Districts are expected to make every effort possible to make-up any days and instructional hours lost due to the COVID-19 outbreak, including extending the school year to June 19 if necessary. OSPI will file an emergency rule to allow the agency to waive the days and instructional hours that districts won’t be able to make up after June 19. This rule will be in effect for the 2019–20 school year only. Districts should wait until they know the extent of their closures before submitting an application for a waiver. OSPI will provide more information about the submittal process within the next two months.

Collaboration and Communication

It is important for school staff, district staff, and education associations to work together to maintain proactive and ongoing relationships. Keep communication lines open and strive to provide consistent messaging to your communities. Many of the issues and questions you will face together are subject to local collective bargaining. Labor and management must work together to build supports for all students. This will require flexibility and may necessitate paid staff to perform different duties than they are normally assigned. Districts have a variety of expertise and talented staff. Together, consider who is best positioned to deliver work that is now needed.

Teacher and Principal Evaluations

OSPI recognizes that many evaluation cycles are not complete, and the closures may disrupt typical processes and timelines. OSPI will provide guidance on teacher and principal evaluation in upcoming bulletins.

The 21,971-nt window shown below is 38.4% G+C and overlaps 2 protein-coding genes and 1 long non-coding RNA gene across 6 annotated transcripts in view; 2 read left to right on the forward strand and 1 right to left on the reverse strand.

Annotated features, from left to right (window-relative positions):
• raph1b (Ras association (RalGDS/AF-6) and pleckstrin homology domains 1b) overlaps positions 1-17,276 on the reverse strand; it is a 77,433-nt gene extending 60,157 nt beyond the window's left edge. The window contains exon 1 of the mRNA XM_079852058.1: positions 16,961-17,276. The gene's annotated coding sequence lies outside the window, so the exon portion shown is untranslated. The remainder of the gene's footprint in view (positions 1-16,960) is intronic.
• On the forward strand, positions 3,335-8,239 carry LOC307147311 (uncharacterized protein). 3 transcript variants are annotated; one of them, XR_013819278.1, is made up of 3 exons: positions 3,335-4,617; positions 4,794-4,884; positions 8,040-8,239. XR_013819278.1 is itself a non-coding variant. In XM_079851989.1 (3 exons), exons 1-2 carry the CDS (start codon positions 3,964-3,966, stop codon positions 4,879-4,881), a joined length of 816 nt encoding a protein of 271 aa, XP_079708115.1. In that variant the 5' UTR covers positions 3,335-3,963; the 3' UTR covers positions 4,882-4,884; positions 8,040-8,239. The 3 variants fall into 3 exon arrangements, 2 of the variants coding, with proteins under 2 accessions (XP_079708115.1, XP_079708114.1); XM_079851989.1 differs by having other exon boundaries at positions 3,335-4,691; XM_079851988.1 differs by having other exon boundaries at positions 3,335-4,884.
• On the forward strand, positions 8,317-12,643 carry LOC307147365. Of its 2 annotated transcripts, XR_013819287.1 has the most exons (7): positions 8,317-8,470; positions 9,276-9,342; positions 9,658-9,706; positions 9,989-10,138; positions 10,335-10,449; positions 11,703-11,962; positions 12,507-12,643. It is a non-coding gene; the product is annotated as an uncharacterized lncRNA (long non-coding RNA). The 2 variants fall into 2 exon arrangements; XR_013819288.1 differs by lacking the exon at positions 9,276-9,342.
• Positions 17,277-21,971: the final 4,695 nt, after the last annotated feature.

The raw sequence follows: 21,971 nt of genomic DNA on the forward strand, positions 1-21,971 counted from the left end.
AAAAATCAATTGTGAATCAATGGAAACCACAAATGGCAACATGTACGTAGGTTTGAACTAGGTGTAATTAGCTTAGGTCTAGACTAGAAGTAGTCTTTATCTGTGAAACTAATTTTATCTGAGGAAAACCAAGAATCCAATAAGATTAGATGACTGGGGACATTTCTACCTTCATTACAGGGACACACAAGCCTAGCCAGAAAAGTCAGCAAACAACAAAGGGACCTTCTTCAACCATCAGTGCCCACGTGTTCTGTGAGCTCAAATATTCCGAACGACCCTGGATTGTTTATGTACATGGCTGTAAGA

COVID-19 is not at all connected to race, ethnicity, or nationality. School staff should be mindful that bullying, intimidation, or harassment of students based on actual or perceived race, color, national origin, or disability (including the actual disability of being infected with COVID-19 or perception of being infected) may result in a violation of state and federal civil rights laws. School districts must take immediate and appropriate action to investigate what occurred when responding to reports of bullying or harassment. If parents and families believe their child has experienced bullying, harassment, or intimidation related to the COVID-19 outbreak, they should contact their school district’s designated civil rights compliance coordinator.

The U.S. Department of Education has also released guidance on addressing the risk of COVID-19 in schools while protecting the civil rights of students.

For Students & Families

Resources for Continuous Learning

In response to school closures due to COVID-19, OSPI content experts have curated a selection of links to external organizations providing high-quality online educational materials – courses, lessons, videos, physical and outdoor activity suggestions, etc. Please note that in many cases, these resources are free to use online but are not openly licensed for wide scale reuse and adaptation. These resources were carefully chosen for their alignment to Washington State K–12 Learning Standards (or a recognized equivalent) and/or direct experience with effective implementation with students. 

COVID-19 in Schools: A Parent Guide

The resources in this guide are intended to help parents, guardians, and families understand the school's role during a closure, commitments to students, and what making days up at the end of the school year looks like. Please note, this guide is subject to change as this situation evolves.

School Closures

Social Distancing Guidance

Schools are closed to keep students away from each other so they don’t spread germs to each other and to the community. These school closures should not be treated as spring or summer break. Parents and families should do their best to keep students away from each other and others. This means no large playdates, sleepovers, or parties. Parents should aim to keep their children active during the closure – taking them for walks, to the park, bike rides, and other outdoor or indoor fitness activities – but should strive to keep children out of large groups for the time being. Read more about social distancing from the state Department of Health.

Previous Guidance